World Suez Canal: "Weeks" or 48 hours? Uncertainty about...

Suez Canal: “Weeks” or 48 hours? Uncertainty about the time needed to unlock Ever Given

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648x415 navire ever given bloque travers canal suez egypte 26 mars 2021

The Ever Given ship stranded across the Suez Canal in Egypt on March 26, 2021. – Suez CANAL / AFP

Will it take a few days or a few weeks to unblock the Suez Canal? Efforts continue this Friday to free a 400-meter-long container ship stuck for four days across this crucial route for global shipping.

The incident, which occurred on Tuesday and reported by netizens overnight from Tuesday to Wednesday, resulted in massive traffic jams, with dozens of ships stranded at both ends and in the waiting area in the middle of the canal, and significant delays in deliveries of petroleum and other products. Since Wednesday, the Egyptian Suez Canal Authority (SCA) has been trying to free the giant vessel weighing more than 220,000 tons.

Detour by Good Hope

“Tugs and dredges are used to break rocks” and try to free the ship, an official of the Japanese company Shoei Kisen Kaisha, owner of the boat, told AFP. According to the SCA, between 15,000 and 20,000 cubic meters of sand would have to be removed to reach a depth of 12 to 16 meters and get the ship afloat. Mohab Mamish, adviser to Egyptian President Abdel Fattah al-Sisi on port matters, told AFP on Thursday evening that navigation would resume “in 48 to 72 hours maximum”.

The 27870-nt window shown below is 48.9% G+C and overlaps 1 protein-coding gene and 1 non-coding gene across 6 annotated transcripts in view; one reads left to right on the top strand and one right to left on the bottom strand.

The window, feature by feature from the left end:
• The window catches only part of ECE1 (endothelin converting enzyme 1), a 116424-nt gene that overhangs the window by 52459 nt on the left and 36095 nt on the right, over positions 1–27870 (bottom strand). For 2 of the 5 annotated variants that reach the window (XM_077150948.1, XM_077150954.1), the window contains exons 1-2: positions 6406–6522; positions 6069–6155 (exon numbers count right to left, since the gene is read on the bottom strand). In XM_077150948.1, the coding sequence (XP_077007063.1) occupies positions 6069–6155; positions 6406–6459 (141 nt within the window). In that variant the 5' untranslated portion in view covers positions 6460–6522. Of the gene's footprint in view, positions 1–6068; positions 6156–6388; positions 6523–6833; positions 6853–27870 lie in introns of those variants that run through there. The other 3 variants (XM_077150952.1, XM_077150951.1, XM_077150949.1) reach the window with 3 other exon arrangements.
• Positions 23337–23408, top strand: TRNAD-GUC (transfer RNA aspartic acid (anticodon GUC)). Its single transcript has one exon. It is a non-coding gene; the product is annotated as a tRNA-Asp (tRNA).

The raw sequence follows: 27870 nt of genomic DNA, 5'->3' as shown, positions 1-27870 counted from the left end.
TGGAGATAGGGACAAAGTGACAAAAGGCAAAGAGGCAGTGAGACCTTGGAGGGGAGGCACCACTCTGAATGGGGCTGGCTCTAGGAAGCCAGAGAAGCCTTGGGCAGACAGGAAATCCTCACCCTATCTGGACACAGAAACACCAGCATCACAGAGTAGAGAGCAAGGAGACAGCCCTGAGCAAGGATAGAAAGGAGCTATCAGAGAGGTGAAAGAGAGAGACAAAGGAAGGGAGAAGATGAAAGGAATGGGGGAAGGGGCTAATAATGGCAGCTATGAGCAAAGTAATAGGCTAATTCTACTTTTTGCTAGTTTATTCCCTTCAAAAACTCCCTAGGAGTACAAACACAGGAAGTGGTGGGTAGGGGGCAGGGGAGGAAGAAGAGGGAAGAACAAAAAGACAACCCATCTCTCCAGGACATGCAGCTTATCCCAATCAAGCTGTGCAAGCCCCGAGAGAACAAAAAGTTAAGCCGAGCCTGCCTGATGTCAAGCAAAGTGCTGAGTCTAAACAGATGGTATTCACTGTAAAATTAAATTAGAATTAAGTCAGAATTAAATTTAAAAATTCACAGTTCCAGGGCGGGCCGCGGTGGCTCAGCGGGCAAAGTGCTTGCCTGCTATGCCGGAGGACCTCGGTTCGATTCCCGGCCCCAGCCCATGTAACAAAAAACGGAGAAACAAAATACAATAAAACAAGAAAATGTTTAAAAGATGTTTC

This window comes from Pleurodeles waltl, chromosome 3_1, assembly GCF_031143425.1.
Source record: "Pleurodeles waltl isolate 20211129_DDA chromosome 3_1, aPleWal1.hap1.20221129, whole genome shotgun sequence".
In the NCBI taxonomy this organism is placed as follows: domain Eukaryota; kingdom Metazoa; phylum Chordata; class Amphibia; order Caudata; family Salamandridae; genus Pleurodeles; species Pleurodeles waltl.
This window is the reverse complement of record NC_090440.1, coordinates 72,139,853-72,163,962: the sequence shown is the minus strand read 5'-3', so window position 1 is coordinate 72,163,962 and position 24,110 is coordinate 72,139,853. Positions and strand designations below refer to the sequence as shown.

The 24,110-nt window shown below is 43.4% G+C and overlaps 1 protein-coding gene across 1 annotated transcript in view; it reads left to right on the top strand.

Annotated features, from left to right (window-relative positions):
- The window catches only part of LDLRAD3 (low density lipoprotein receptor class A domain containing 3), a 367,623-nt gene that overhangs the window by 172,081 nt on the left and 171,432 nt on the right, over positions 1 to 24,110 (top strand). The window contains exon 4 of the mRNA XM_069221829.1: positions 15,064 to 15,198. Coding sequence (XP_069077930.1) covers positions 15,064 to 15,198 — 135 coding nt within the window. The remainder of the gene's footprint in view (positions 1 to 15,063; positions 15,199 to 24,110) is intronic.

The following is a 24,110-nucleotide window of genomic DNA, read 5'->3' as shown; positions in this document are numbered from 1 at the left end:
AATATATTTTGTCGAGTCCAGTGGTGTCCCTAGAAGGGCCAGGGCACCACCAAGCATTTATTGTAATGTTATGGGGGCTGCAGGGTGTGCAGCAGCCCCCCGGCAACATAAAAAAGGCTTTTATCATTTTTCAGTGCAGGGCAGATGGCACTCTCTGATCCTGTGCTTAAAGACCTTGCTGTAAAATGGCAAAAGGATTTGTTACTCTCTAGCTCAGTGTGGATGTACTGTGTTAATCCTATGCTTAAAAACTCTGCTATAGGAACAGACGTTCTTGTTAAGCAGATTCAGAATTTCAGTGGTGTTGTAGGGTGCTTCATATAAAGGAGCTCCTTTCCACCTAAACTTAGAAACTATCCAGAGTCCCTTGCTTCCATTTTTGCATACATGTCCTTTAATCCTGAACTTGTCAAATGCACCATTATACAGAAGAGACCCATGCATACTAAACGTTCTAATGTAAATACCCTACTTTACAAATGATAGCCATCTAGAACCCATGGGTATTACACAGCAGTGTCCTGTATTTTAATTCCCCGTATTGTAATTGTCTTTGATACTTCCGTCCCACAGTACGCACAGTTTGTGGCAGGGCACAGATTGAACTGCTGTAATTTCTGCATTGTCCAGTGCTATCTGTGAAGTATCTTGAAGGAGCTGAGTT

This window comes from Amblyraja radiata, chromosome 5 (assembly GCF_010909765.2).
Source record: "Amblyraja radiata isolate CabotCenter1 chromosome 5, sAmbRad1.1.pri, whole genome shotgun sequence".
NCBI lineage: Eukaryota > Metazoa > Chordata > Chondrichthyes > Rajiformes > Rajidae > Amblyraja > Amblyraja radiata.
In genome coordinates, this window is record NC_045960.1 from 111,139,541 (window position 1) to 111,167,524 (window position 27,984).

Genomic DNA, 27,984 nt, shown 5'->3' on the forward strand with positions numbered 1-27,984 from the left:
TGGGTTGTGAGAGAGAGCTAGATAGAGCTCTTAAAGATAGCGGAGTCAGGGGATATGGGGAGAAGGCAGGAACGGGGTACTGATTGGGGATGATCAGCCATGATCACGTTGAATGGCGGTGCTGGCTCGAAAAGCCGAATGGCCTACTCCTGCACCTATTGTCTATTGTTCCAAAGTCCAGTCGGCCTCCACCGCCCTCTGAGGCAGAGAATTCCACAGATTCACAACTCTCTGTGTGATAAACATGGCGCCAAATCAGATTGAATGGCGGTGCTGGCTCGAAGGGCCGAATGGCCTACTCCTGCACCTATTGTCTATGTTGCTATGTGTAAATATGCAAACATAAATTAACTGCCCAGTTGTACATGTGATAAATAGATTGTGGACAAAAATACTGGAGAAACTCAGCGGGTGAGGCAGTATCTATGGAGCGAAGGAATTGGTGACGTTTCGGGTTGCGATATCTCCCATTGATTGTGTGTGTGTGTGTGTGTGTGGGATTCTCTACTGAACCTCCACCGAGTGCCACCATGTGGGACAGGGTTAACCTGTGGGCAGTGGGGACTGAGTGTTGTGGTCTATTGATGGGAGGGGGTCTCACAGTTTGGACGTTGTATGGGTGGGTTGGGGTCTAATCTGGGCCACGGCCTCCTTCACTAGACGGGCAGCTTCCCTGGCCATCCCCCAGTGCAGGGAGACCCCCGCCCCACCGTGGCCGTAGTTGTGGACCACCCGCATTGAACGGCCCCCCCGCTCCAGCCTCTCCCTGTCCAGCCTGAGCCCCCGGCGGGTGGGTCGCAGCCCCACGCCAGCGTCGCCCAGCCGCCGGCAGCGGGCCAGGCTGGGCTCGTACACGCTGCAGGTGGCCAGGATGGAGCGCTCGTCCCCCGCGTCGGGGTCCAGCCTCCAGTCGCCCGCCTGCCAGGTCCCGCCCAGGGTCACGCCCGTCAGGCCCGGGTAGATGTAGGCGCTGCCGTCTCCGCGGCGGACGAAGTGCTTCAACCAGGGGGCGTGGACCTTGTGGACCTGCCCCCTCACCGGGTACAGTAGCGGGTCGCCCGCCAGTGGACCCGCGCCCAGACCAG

“I have experience of several such rescue operations and, as the former chairman of the Suez Canal Authority, I know every inch of the canal,” added Mohab Mamish, who oversaw the recent expansion of this seaway which sees pass, according to experts, nearly 10% of international maritime trade.

But, a few hours earlier, the Dutch company Smit Salvage had warned that the operation could take “days, even weeks”. The operator of the Evergreen Marine Corp, based in Taiwan, asked Smit Salvage and the Japanese company Nippon Salvage to put in place “a more effective plan” to rescue the ship. The first experts arrived on Thursday. The shipping giant Maersk and the German Hapag-Lloyd said Thursday that they were planning to divert their ships and go through the Cape of Good Hope, a detour of several thousand kilometers around the African continent.

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